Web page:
February 9, 2006
Chocolate Dreams and Passions
by BOB DORAN
The origins of the Valentine's Day holiday are lost somewhere in the mists of time.
It is assumed that it has something to do with St. Valentine, but there are several in the Catholic canon, and no one is totally certain which saint is being honored. An educated guess says that the holiday is yet another appropriated from the Pagans and/or the Romans, perhaps one associated with fertility rituals, but again, we don't know.
Nor does anyone know exactly how the day became associated with gifts, be they cards decorated with hearts expressing romantic love and/or desire (or picturing a favorite TV star or cartoon character) or bouquets of flowers. There's a tall tale about an execution eve mash note to the jailer's daughter "from your Valentine," but no evidence to show it's true. How did boxes of candy -- especially chocolates -- come into the picture? Who knows?
We do know something about the history of chocolate, the tempting substance made from fermented, roasted, ground beans of the cacao tree, a New World plant used for thousands of years by the Aztecs and the Mayans, who considered it the food of the gods. It was "discovered" by Columbus, who brought some back to Ferdinand and Isabella. Chocolate was quite different back then, a bitter cocoa drink called xocoatl, usually spiced with chili pepper -- that's a far cry from the sweet mocha latte I have with my breakfast most mornings, while my wife drinks her double espresso. Not sure if there's a connection with Valentine's Day, but historians believe that the Aztecs associated the drink with Xochiquetzal, the goddess of fertility.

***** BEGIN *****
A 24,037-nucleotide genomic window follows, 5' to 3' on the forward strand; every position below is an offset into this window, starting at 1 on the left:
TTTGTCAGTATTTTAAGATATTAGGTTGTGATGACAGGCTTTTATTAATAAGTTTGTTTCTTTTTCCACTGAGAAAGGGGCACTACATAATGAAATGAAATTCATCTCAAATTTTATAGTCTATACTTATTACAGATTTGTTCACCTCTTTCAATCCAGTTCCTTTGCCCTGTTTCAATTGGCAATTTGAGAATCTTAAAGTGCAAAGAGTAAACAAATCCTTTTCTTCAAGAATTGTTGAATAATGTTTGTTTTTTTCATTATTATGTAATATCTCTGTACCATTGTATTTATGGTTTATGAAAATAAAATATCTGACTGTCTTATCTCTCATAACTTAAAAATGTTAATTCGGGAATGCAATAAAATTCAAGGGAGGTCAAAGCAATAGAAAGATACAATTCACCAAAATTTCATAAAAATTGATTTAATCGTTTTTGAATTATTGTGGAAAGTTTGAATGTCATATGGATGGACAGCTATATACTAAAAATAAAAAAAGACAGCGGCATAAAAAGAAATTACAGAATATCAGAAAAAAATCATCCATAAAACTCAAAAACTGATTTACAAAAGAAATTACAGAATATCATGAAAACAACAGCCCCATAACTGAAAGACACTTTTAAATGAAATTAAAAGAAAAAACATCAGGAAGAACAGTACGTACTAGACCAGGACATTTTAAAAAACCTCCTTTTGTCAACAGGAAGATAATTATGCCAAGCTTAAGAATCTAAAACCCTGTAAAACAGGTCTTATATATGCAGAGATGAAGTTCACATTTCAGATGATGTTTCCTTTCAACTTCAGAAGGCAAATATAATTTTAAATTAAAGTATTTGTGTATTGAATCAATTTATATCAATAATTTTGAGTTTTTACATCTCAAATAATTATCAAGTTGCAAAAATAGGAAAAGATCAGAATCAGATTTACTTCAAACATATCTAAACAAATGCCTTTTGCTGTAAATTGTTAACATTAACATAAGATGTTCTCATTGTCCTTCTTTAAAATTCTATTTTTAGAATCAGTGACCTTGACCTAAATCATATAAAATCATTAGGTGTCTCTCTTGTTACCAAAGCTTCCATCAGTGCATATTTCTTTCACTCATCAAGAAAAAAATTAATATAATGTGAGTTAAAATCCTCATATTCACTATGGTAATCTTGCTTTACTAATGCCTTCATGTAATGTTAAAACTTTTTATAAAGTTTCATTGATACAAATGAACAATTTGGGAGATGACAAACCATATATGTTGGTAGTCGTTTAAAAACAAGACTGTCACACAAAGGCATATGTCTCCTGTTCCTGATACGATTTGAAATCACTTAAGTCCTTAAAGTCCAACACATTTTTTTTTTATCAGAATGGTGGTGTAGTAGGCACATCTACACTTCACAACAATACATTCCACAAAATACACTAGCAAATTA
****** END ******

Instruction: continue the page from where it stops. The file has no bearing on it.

The Europeans took to the bean but changed its use: They countered cocoa's bitterness with milk and sugar, dropped the chili pepper and often added another New World spice, vanilla. It took a few hundred years, but around the end of the 1700s someone figured out how to make solid chocolate, and, in the 1800s, smoother chocolate using fat extracted from the beans (cocoa butter) along with dry cocoa. Various Europeans whose names are now familiar (Nestlé, Lindt and Cadbury, among them) helped refined the process, creating sensual, melt-in-your-mouth chocolates something like those we eat today.
Valentine's Day and chocolate come together for an annual event that has become a local tradition: the Vector Gala Chocolate Party, now in its 23rd year.
It's also a place "where art and chocolate merge together," according to Simon Fisher, executive director of Vector Health Programs, a nonprofit physical and occupational rehabilitation therapy clinic in Eureka, that counts on the party as its major fundraiser.
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Fisher explained that there are two main components to the gala. First there's the "tasters" -- an array of "donations made by community members, volunteers and friends of Vector who bake their secret family recipe for cookies, brownies or fudge or you name it -- if it's got chocolate in it someone will make it. We'll have 60 of those, all cut into bite-sized pieces for you to try. We've had everything from extravagant truffles to your basic chocolate chip cookie."